It’s also not clear how the rest of the world is going to be affected, once the rush of tweets and think-pieces (including mine) dies down. Many are looking westward in abject fear of the US election in November and the prospect of Trump riding the rising wave of right-wing populist into the White House. But I’m done prophesying doom for today, so I’ll let Samantha Bee explore that one:



[Header image source:]

The 2015 Also-Ran Award

In any competition there are winners, there are losers and then there are those who might have been better off not even taking part. This year’s Also-Ran Award goes to Nigel Farage, who in 2015 failed to become an MP at the seventh time of trying, despite a painstaking search for a safe seat. Farage made good on his promise to resign as UKIP leader and then in scenes which were in no way farcical or an indication of the personality cult he runs, his resignation was rejected by the UKIP executive committee. Renewed calls for him to resign earlier this month by sole remaining MP Douglas Carswell were rebuffed with statements about the majority of UKIP members being happy with his leadership. Which when you think about it is probably the main problem.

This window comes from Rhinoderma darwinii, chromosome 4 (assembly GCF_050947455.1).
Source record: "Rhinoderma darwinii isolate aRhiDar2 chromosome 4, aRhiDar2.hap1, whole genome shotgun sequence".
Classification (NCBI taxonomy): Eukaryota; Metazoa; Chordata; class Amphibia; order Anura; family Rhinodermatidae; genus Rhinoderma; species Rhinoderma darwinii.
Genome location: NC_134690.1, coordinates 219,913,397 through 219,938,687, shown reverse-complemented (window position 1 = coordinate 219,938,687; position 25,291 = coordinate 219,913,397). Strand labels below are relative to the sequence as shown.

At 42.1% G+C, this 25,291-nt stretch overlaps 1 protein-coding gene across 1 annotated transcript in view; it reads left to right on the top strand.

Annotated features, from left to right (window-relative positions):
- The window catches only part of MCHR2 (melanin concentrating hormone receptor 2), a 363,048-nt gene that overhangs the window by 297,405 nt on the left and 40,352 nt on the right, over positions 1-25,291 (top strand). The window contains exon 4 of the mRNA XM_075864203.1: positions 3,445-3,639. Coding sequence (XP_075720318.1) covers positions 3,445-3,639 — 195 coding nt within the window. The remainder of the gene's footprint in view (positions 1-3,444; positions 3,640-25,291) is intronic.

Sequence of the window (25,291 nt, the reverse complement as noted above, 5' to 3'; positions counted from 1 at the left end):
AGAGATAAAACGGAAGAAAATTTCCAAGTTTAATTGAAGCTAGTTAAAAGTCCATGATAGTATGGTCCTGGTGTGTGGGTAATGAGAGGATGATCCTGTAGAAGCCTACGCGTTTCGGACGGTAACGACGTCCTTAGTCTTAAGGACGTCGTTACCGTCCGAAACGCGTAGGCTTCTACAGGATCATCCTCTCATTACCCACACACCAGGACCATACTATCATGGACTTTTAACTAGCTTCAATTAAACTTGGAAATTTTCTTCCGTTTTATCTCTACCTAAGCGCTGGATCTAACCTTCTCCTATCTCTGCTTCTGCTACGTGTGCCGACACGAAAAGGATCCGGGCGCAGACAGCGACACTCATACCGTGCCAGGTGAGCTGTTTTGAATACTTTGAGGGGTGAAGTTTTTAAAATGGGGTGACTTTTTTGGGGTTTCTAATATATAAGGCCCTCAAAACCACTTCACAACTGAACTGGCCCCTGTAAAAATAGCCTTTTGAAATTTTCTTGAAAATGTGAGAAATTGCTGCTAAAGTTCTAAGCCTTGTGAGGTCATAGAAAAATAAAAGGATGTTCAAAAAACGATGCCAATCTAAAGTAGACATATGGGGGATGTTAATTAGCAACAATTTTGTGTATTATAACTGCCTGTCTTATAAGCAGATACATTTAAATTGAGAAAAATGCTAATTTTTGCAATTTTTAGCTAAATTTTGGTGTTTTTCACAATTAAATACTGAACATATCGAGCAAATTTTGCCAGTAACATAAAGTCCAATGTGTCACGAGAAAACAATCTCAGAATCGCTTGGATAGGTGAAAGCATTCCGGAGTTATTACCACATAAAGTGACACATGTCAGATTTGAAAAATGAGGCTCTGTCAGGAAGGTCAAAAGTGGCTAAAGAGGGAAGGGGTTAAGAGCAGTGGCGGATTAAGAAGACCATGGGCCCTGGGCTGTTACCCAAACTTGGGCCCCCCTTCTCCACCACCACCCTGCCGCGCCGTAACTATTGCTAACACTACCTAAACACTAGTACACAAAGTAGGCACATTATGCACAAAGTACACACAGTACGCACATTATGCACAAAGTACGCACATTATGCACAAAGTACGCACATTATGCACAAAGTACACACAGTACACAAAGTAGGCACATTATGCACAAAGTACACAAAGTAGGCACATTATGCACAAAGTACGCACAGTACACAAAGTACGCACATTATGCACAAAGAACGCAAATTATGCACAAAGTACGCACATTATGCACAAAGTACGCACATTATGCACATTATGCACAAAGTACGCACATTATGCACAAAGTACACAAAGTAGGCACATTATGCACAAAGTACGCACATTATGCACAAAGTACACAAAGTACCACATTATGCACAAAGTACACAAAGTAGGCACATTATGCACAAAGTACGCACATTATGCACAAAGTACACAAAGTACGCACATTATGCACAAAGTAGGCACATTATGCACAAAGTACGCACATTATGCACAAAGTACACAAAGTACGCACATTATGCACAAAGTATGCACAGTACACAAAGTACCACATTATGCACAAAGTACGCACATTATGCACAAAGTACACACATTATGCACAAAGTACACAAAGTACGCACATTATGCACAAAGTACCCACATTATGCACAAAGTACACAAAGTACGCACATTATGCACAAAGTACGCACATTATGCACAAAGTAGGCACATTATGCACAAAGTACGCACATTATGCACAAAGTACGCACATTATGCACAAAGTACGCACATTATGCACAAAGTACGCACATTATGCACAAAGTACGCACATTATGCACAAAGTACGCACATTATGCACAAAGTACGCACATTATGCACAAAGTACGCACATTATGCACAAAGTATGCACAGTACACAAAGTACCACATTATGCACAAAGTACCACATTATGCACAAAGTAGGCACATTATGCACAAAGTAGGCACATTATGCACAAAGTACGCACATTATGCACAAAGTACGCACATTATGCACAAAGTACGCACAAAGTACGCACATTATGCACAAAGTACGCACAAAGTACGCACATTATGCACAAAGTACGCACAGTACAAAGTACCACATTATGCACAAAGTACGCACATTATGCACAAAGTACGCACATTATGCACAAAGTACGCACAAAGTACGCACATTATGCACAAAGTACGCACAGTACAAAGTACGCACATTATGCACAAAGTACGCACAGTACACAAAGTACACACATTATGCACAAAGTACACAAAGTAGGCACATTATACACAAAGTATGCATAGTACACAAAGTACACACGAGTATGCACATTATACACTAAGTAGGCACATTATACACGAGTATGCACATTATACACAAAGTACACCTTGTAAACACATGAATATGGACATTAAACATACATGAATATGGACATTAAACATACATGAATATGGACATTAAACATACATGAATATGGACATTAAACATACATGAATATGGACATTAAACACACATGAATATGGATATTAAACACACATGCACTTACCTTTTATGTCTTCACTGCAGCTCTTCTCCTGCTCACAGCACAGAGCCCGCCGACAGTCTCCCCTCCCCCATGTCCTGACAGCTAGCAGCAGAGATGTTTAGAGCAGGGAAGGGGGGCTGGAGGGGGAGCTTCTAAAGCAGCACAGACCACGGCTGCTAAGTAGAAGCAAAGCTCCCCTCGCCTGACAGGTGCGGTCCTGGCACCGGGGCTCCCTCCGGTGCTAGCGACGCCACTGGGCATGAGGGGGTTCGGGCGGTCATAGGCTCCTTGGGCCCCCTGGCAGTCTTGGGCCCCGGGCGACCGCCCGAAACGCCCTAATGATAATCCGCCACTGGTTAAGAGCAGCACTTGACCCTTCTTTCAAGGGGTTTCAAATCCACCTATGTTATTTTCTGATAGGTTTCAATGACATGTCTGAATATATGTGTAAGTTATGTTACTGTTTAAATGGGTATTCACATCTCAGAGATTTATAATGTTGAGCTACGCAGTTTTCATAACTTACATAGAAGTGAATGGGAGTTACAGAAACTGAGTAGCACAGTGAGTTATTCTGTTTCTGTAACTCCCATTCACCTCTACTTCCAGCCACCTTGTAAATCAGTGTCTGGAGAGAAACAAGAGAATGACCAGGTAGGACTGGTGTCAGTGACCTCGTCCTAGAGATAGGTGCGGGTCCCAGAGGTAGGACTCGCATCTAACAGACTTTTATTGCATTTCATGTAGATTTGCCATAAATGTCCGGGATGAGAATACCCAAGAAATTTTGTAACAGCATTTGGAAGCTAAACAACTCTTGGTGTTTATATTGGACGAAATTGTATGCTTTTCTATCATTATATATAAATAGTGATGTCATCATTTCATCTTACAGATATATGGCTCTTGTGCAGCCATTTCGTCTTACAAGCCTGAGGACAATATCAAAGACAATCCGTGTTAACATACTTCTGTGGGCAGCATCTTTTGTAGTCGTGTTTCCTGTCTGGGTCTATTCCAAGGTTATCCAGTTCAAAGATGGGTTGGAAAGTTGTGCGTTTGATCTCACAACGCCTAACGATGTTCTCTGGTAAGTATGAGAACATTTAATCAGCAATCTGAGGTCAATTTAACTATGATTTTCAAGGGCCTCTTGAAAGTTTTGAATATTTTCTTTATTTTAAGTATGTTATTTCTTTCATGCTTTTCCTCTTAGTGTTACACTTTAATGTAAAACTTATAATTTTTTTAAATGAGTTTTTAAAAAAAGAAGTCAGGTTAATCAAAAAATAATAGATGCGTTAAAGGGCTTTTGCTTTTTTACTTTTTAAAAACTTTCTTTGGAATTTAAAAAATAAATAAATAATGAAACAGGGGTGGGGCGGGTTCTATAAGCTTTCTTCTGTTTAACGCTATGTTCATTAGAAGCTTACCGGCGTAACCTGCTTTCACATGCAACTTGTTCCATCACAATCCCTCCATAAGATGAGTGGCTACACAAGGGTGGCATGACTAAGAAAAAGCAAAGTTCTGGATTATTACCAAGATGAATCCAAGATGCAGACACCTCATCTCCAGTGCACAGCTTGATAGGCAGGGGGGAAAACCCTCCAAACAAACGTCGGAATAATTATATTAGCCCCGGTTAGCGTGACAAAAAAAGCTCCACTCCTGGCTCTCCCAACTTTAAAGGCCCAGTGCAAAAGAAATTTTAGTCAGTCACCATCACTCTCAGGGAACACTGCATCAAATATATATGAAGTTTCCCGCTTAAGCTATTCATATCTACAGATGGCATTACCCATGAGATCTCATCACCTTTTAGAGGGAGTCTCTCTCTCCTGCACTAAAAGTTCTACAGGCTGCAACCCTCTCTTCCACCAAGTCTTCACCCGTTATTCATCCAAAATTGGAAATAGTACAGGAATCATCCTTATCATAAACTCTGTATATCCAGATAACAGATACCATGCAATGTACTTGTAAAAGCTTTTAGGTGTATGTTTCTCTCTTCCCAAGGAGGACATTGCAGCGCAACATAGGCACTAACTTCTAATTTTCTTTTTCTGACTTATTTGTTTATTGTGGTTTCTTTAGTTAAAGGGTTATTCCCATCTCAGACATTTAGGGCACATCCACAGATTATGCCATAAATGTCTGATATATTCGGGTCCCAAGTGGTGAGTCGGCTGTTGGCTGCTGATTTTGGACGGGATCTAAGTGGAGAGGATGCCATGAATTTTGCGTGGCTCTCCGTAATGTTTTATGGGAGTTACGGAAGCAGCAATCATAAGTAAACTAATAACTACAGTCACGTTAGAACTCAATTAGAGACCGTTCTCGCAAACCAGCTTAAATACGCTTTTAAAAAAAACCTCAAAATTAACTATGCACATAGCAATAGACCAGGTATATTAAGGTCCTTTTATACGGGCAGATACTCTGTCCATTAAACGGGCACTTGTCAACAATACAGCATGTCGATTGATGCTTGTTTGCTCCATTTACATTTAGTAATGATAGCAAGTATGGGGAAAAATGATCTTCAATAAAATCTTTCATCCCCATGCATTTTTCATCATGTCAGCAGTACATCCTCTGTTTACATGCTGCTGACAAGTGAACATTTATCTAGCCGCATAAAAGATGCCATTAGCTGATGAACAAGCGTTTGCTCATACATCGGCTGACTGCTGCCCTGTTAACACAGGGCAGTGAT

Honourable Mentions:

  • aldo-mcgregor-ufc-fightJosé Aldo: Aldo had been the UFC featherweight champion since 2010 but the manner in which he lost the title this year may stick in people’s minds much longer. After pulling out of a title fight with challenger Conor McGregor earlier in the year due to a rib injury, the fight was rescheduled for December. Any UFC fans who went to grab a last minute beer probably wished they hadn’t when McGregor took just 13 seconds to win by a knockout, the fastest in UFC history.

Electoral Reform

Prior to the general election in May a poll indicated that 61% of people favoured electoral reform to allow smaller parties fairer representation in Parliament, but unlike most other polls prior to the election it was based in reality.

Following the election, which was slammed as “the most disproportionate in British electoral history”, there was renewed support for the electoral reformation. Five smaller parties (who received 29.6% of the vote between them) handed in a petition signed by nearly half a million people asking the government to reform the electoral system by 2020.